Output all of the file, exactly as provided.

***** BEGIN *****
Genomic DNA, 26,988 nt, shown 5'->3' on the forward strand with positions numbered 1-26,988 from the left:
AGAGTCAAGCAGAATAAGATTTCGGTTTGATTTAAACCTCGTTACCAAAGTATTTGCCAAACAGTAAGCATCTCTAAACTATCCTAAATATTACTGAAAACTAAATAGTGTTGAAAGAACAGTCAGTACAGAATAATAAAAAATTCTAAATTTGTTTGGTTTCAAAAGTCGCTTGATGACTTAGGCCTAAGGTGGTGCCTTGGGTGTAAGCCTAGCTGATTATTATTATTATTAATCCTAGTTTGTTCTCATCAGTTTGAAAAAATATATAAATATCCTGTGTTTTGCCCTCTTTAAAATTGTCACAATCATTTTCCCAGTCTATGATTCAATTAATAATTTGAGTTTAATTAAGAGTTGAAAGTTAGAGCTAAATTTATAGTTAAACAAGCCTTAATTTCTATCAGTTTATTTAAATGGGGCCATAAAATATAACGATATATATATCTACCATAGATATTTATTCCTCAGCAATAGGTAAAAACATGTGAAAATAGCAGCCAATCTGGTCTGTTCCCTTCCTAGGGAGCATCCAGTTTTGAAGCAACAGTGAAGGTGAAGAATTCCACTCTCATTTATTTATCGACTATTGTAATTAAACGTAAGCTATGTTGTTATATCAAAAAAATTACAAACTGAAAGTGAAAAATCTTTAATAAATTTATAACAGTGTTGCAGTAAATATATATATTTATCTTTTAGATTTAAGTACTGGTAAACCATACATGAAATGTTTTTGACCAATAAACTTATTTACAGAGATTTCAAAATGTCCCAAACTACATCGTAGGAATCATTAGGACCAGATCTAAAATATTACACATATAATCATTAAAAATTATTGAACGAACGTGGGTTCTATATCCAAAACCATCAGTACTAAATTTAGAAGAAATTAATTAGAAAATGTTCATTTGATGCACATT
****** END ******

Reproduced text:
Genomic DNA, 26,988 nt, shown 5'->3' on the forward strand with positions numbered 1-26,988 from the left:
AGAGTCAAGCAGAATAAGATTTCGGTTTGATTTAAACCTCGTTACCAAAGTATTTGCCAAACAGTAAGCATCTCTAAACTATCCTAAATATTACTGAAAACTAAATAGTGTTGAAAGAACAGTCAGTACAGAATAATAAAAAATTCTAAATTTGTTTGGTTTCAAAAGTCGCTTGATGACTTAGGCCTAAGGTGGTGCCTTGGGTGTAAGCCTAGCTGATTATTATTATTATTAATCCTAGTTTGTTCTCATCAGTTTGAAAAAATATATAAATATCCTGTGTTTTGCCCTCTTTAAAATTGTCACAATCATTTTCCCAGTCTATGATTCAATTAATAATTTGAGTTTAATTAAGAGTTGAAAGTTAGAGCTAAATTTATAGTTAAACAAGCCTTAATTTCTATCAGTTTATTTAAATGGGGCCATAAAATATAACGATATATATATCTACCATAGATATTTATTCCTCAGCAATAGGTAAAAACATGTGAAAATAGCAGCCAATCTGGTCTGTTCCCTTCCTAGGGAGCATCCAGTTTTGAAGCAACAGTGAAGGTGAAGAATTCCACTCTCATTTATTTATCGACTATTGTAATTAAACGTAAGCTATGTTGTTATATCAAAAAAATTACAAACTGAAAGTGAAAAATCTTTAATAAATTTATAACAGTGTTGCAGTAAATATATATATTTATCTTTTAGATTTAAGTACTGGTAAACCATACATGAAATGTTTTTGACCAATAAACTTATTTACAGAGATTTCAAAATGTCCCAAACTACATCGTAGGAATCATTAGGACCAGATCTAAAATATTACACATATAATCATTAAAAATTATTGAACGAACGTGGGTTCTATATCCAAAACCATCAGTACTAAATTTAGAAGAAATTAATTAGAAAATGTTCATTTGATGCACATT